America

Other Half, Brooklyn NY

There's few places in New York, that has seen the same level of success as the good folks over at Other Half. After less than three years, they've risen to success as a stand-out in the ever expanding beer scene. With an intense focus on hoppy quenchers and the importance of being a local brewery, they haven't seemed to slow down, since their doors opened to the public.

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My visit this February marks my second time coming through the doors in Brooklyn. Contrary to last visit, there's a beer release on this particular day - a collaboration with Russian Zagovor Brewery.

It's a long time coming as the Imperial Stout has been sitting on French Oak Red Wine Barrels. Those same barrels has then been stuffed with birch staves soaked in Armenian Brandy. If that's not enough, some of the beer have gotten raspberries and cocoa nibs added, hence a double release. I grabbed one of each to take home.

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More on Space Soyez Sauce (as it's called) later...

The warehouse and the bar is as packed as ever, with very few places to stand and even fewer to sit. I fight for a place just next to the bar, perfect view for the taplist and not getting in the way of the line, that seems to stretch out the door. Today there's even a door man, who suggest I get a Motueke + Galaxy.

 I obliged!

I obliged!

It may or may not have been a good idea. Starting with an Imperial IPA could seem counterintuitive, as I would like to try more than one beer. None the less, it lives up to the name with tons of fruit, as I've come to expect from Other Half. Slight note of citrus evens it out a bit, and only the bitterness seems to be slightly missing.

The missing bitterness seems to have fled to 3rd Anniversary, I had the day before. 

But as my day has already included two other breweries (Interboro + Finback) and I'm not yet done for the day, I find my last beer on the board, Small Green Everything. Not straying far from the usual, with massive amounts of fruit and citrus. Would've been even better as a starter, but none the less it convinces me I need to bring home some more beers from Other Half.

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Before heading home I get a hold of a can of Hop Showers, in a surprise trading for one of my Finback cans, and a bottle of Cane Life, a collaboration with J. Wakefield. They all fit nicely in my suitcase.

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Great Notion, Portland OR

It's never a surpsise that there's still places in Portland I haven't yet been to. I do feel like I've found my favorites, but this time around, I can add an extra stop to my "usuals". Before even setting a foot at the premises I talked to my sister-in-law about the lack of IPA centric moguls in Portland, despite the massive amount of breweries. Not many of the breweries known outside of Portland have hit the IPA goldmine yet, but Great Notion is about to change that.

 Lumberjack

Lumberjack

Located in Alberta, where the Mash Tun used to reside and filled to the brim with lumberjacks from various artist. One of them happens to a favorite of mine, Timber, whose shirts I am wearing as I'm writing this. The place is fairly big, yet quite spacious, with the bar taking only a small part of the area, surrounded by tables of various sizes. We're quickly seated and handed menus.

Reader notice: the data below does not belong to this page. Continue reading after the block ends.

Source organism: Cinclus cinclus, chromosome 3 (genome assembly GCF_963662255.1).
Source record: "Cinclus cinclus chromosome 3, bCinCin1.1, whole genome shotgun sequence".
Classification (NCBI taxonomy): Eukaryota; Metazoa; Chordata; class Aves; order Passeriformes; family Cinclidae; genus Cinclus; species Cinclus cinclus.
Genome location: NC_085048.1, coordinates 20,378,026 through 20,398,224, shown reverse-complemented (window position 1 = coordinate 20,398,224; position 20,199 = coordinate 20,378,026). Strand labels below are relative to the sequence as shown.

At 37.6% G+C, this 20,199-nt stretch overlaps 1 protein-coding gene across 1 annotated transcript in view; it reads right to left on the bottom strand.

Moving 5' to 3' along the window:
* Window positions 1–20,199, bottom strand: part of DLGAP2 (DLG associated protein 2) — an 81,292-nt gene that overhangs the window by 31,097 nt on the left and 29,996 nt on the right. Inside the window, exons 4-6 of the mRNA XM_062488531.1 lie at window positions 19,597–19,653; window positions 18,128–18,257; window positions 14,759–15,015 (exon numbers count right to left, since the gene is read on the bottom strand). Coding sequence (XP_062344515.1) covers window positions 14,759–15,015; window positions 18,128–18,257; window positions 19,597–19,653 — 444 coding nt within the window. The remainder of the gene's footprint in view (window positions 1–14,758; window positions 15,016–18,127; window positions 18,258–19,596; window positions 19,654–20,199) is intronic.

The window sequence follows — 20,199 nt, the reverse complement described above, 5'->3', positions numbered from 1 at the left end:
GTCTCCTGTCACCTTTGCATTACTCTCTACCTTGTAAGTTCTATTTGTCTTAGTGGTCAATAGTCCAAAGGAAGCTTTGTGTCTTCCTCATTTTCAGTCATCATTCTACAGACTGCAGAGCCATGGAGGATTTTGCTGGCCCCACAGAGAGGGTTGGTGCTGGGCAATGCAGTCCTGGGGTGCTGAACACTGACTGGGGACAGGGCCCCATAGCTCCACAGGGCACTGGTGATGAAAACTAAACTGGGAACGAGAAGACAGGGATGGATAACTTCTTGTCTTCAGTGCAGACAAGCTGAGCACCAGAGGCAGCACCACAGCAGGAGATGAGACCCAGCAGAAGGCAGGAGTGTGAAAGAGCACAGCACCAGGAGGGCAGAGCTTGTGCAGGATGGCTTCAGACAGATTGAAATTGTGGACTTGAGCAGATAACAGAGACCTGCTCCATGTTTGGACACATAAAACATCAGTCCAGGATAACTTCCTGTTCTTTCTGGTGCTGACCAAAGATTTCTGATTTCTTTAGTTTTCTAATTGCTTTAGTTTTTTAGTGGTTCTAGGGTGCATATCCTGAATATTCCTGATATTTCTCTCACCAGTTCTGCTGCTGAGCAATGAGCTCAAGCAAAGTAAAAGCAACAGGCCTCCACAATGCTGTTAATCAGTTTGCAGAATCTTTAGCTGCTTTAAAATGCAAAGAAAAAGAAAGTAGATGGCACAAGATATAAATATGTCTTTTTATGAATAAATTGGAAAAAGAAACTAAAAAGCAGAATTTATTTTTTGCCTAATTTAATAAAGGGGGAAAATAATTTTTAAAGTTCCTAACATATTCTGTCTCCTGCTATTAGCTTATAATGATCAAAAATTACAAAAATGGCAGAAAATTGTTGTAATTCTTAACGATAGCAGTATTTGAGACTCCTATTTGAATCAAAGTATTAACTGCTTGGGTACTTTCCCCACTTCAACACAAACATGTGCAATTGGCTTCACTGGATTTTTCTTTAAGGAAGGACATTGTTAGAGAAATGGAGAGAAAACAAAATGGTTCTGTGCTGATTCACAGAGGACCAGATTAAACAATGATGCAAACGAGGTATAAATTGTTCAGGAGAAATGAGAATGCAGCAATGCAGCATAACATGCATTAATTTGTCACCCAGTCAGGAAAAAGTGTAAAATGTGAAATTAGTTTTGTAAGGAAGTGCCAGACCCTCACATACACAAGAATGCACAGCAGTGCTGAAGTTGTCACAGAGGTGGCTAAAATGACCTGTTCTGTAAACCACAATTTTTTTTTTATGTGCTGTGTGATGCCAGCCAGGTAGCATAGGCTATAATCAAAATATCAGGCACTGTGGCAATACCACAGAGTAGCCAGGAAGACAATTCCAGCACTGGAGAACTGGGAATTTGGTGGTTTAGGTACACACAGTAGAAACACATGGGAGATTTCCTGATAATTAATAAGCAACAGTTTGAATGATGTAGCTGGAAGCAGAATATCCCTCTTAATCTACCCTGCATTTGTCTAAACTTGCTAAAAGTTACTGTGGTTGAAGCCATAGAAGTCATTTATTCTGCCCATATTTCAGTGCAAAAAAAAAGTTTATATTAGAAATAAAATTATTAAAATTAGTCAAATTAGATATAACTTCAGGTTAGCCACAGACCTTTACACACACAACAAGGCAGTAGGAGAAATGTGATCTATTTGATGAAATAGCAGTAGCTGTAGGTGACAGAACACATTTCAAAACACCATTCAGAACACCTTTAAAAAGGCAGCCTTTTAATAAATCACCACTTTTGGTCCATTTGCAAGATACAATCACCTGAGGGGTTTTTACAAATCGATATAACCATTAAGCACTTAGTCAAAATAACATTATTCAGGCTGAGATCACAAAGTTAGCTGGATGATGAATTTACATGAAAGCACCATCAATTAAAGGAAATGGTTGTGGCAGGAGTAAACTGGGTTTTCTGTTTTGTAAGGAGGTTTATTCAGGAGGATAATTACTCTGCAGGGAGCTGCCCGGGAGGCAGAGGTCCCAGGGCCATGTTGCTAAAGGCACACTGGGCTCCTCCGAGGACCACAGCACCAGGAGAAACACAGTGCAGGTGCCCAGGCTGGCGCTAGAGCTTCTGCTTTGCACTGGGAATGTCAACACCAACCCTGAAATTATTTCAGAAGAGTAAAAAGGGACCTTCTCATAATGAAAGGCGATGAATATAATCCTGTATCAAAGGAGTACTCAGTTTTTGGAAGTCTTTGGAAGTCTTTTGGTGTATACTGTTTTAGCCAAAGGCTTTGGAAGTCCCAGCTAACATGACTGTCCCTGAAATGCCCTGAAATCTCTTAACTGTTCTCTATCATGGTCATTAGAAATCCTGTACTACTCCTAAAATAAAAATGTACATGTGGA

Highlights from the menu

Highlights from the menu

The first thing that catches my eyes are what you see above. House dry hopped Bourbon, but more about that later. I needed to work up some courage for it.

 Great Notion, Juice Jr.

Great Notion, Juice Jr.

But beer was what we came for, and the beers did not dissapoint. Juice Jr. was my first choice, as I was still trying to work up to that Bourbon, a six percent IPA seemed like the right choice. The juice part was spot on, with a huge amount of fruit and a mouthfeel thicker than most. Meanwhile Sister-in-law picked a heavier IPA called Ripe. Good, but Juice Jr. was a hard act to follow. The Editor picked a Blueberry Muffin (beer, not actual muffin!) - a sour ale, that delivered exactly what it says on the tin. Tons of blueberries on the nose, but a light and refreshing sour aspect, that balances everything so perfectly!

 Sister-in-law and Bourbon

Sister-in-law and Bourbon

And with the lighter beers out of the way, we're ready for some dry hopped Bourbon - and some fries. The bourbon was... interesting. Unlike anything I've tried before, I might not order it again, but it did give me great ideas for some cocktails. More on that later.

 Bourbon, hops and fries.

Bourbon, hops and fries.

 Beer menu.

Beer menu.

Funky Brewster and Double Stack we're last on the list. While Funky Brewster was an excellent beer it paled in comparison to Double Stack. Most things will though. An 8.5% Stout with loads of pancake, maple syrup and a mouthfeel that's rarely seen in beers this "easy". Might even have been on of my favorite beers on my whole trip to Portland this time around.

My only concern was the amount of taps. It seemed like a lot of them were left empty and that cut our visit a bit shorter. But the quality of the beers is enough to warrant another visit next time i arrive in PDX.